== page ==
All the tests reported in this article were conducted without think time, a natural delay between consecutive operations. In a real-world environment, each operation is followed by a delay as the user performs the next step in the task. By contrast, in the test, each operation was immediately followed by the next operation, which resulted in a continual load on the farm. This load can cause database contention and other factors that can adversely affect performance.

The following throughput tests were run by using the Approval workflow that is included with SharePoint Server 2010. The workflow association assigns one task, and all instances are run on a single list. Each instance of this workflow creates the following in the content database:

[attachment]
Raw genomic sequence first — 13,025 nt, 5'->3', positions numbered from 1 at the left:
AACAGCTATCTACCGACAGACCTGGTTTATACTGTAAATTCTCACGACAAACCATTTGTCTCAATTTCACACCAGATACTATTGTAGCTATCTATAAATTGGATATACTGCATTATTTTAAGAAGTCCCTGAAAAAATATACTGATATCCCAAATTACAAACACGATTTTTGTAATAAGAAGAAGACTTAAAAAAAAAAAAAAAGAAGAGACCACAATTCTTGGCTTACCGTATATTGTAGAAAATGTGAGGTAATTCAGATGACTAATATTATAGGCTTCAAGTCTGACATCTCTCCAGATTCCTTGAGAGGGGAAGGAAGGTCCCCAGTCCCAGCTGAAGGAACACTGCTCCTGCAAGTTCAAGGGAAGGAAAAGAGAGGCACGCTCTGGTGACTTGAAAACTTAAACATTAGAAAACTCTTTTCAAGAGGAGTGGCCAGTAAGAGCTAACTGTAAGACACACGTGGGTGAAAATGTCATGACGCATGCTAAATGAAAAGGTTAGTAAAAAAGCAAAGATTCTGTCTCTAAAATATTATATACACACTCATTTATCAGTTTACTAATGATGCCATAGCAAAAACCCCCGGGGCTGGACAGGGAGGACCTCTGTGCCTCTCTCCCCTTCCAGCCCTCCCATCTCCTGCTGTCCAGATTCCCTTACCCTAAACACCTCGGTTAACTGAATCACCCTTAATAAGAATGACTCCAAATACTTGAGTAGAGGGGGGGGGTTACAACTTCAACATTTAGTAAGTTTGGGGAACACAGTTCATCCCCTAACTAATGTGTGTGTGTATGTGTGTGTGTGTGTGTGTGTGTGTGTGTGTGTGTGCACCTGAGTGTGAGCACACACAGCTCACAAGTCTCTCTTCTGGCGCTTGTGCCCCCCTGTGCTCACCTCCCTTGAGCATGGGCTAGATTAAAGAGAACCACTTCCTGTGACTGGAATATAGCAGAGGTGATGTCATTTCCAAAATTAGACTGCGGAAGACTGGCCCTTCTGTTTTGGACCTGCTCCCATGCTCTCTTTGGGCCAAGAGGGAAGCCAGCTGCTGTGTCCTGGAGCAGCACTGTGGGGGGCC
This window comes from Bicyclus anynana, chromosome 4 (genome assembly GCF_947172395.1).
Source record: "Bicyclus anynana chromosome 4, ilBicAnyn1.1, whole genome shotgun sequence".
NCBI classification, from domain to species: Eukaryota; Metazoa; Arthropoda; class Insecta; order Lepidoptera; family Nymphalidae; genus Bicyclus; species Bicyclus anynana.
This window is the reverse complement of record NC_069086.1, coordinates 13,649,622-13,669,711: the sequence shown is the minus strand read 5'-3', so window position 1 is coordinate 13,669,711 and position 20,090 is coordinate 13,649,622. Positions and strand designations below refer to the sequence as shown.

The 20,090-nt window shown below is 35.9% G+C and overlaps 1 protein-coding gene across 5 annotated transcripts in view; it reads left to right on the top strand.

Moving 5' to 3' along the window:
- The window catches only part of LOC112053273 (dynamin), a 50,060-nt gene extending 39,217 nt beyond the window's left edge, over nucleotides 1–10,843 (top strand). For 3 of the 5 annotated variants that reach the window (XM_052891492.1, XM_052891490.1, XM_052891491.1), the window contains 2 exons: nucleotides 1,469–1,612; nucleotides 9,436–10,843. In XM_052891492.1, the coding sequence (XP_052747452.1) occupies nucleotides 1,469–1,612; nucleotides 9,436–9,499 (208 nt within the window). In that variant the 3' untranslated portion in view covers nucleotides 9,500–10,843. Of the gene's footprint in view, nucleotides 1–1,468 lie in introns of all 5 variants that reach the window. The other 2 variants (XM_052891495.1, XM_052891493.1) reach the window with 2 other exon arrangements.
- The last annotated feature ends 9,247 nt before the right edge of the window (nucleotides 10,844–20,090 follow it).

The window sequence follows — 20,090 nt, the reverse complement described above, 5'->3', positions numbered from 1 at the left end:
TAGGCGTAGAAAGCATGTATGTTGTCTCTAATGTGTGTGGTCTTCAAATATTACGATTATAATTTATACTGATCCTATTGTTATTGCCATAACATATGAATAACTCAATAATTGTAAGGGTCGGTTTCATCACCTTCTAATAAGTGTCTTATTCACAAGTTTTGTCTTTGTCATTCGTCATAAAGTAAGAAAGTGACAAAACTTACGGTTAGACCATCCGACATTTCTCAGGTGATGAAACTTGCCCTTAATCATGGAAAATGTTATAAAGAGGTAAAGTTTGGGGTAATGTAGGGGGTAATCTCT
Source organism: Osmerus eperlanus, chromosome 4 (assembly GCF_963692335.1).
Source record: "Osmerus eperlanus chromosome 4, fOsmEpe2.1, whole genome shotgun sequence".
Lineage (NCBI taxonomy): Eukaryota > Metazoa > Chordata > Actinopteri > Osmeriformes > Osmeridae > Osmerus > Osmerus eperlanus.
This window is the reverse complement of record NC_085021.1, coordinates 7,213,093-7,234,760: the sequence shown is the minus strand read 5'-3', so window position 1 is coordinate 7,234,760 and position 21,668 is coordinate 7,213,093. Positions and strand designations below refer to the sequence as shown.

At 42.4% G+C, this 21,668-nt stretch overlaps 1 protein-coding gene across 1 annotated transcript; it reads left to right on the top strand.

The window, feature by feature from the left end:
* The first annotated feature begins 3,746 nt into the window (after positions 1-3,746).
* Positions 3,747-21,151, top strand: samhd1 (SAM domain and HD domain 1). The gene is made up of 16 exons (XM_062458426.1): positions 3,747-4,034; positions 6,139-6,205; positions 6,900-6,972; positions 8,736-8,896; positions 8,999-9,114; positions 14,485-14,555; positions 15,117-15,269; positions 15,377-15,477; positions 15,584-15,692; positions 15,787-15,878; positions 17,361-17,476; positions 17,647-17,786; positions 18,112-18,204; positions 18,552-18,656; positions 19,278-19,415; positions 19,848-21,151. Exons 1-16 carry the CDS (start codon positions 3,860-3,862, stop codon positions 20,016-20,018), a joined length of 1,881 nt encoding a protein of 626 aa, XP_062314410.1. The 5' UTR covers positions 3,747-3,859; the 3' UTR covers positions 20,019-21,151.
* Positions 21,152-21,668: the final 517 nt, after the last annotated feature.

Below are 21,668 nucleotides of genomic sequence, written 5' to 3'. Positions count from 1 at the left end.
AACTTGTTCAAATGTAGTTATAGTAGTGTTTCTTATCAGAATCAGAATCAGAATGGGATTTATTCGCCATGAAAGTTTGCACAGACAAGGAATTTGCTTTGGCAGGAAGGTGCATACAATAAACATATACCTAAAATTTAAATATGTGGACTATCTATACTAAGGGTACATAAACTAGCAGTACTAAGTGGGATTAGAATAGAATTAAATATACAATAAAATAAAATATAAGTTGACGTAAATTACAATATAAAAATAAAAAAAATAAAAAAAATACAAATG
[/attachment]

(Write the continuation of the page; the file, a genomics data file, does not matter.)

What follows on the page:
• An entry in the Workflows table to store workflow status

  • Five secondary list items (one task and four history items)

  • Four event receivers to handle events on the workflow's parent item and task

Workflow Postpone Threshold was set to be very large so that workflow operations would never get queued. Each test was run five times, and each test ran for five minutes.

The test in the following table shows how the addition of front-end servers affects the throughput of starting workflows synchronously through the Web service. This test was run with a user load of 25 concurrent users continuously calling the StartWorkflow method on Workflow.asmx and no other load on the farm. The user load was the optimal load before dropped Web requests occurred. The list is prepopulated with up to 8,000 items.

 

Topology Approval workflow maximum RPS

1x1

14.35

2x1

24.08

3x1